Reform of the Resource Management System: The Next Generation (Working Paper 3)
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Following on from the first two papers, which examined a wide variety of matters from ethics to legislative design, the third working paper considers most of the remaining aspects of system reform. It discusses alternative approaches to addressing Māori interests, the design of institutions and the importance of resourcing and funding, and the proper role of the system. It also investigates various operational components – from economic instruments to compliance, monitoring, enforcement and evaluation.
“These are among the trickiest areas to navigate,” said senior researcher, Dr Greg Severinsen.
“When we talk about institutions, for instance, we’re not just talking about impersonal structures – they consist of real people, doing valuable work. But that doesn’t mean we should be resistant to change. We need to ask the right questions in a systematic and holistic way, rather than attacking or constantly reshuffling agencies in response to crises.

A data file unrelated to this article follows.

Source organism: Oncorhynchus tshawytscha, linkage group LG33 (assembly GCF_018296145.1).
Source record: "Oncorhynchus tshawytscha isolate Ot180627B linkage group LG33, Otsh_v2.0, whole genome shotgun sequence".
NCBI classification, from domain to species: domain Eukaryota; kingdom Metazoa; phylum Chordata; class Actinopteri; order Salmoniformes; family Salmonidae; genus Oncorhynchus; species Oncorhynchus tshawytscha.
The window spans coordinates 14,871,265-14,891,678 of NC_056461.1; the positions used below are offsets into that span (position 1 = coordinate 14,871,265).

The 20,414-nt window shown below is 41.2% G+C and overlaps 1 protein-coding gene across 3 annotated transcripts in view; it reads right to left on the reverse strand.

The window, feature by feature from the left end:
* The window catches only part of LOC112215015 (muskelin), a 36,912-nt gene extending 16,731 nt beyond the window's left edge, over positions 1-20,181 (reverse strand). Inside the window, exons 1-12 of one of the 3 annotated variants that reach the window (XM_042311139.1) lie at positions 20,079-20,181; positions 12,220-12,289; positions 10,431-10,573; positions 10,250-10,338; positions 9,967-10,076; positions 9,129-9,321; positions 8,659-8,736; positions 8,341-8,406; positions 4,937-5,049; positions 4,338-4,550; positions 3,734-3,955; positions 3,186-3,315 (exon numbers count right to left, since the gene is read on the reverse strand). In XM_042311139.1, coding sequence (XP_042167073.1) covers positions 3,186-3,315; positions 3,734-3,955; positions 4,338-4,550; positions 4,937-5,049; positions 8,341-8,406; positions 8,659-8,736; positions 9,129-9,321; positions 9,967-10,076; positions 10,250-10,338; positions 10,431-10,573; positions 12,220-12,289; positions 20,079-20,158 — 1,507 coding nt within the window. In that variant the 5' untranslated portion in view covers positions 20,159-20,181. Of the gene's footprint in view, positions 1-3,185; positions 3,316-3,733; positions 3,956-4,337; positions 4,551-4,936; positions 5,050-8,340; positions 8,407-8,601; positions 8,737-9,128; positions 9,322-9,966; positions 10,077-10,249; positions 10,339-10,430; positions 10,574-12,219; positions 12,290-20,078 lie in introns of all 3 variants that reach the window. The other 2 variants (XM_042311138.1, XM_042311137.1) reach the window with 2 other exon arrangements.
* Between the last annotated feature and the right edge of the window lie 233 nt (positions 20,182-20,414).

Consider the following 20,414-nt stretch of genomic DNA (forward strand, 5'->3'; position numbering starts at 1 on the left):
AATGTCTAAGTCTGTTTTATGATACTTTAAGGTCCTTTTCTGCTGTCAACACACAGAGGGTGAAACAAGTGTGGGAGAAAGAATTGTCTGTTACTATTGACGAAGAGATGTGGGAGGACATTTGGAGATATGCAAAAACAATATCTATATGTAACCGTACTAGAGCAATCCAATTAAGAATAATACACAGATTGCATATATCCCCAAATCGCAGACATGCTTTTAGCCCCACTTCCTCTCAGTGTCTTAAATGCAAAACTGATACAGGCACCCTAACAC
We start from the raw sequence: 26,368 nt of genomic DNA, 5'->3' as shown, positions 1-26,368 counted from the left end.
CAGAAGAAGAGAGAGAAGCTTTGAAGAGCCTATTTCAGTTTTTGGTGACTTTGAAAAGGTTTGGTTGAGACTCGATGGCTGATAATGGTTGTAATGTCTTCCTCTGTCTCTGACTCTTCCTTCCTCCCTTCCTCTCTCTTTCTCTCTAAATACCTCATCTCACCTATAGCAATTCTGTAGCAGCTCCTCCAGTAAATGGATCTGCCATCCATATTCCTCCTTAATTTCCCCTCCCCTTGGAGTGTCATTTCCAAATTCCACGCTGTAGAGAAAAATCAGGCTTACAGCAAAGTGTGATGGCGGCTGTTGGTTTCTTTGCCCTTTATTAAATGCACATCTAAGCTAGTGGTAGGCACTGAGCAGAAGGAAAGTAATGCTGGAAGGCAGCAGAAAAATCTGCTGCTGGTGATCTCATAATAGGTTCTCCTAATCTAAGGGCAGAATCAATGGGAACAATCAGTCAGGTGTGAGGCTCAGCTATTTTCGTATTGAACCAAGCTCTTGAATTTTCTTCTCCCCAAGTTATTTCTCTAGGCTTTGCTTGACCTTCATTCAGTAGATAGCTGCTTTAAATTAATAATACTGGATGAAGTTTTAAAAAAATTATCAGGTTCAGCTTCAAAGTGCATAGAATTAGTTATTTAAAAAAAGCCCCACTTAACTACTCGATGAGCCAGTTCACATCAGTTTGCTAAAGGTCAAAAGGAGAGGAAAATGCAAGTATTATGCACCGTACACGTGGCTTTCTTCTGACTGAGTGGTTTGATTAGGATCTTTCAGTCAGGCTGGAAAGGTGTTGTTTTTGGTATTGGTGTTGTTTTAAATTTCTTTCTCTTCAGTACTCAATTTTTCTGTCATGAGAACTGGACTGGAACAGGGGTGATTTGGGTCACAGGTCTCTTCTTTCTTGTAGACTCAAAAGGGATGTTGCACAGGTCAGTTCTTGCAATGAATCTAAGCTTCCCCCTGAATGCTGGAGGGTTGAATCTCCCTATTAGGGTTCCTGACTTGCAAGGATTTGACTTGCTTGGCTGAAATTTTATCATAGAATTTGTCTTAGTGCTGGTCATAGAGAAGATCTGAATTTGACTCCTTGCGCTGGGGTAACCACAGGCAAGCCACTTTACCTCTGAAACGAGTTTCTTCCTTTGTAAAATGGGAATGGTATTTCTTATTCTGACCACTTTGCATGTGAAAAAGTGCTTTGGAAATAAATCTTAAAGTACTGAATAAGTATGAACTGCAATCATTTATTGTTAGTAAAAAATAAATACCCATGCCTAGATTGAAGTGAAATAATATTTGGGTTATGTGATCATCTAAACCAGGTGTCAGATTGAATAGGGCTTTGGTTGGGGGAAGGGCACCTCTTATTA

“Let’s think about the characteristics of institutions, their place within the wider system and their relationships with each other. Why are agencies independent or accountable? Central or local? Tasked with a narrow or broad remit? One trend we’re seeing is a more robust degree of structured independent advice to government – from institutions like the proposed Climate Commission and a new independent infrastructure entity (the so-called I-body),” said Dr Severinsen.
The working paper includes contributions from a variety of experts, including Dr Robert Joseph on the interface between tikanga Māori and resource management law, Professor Tim Hazledine, Dr Tim Denne, and Dr Theo Stephens on the role of the economy and economic instruments, and Dr Marie Brown on compliance, monitoring and enforcement.
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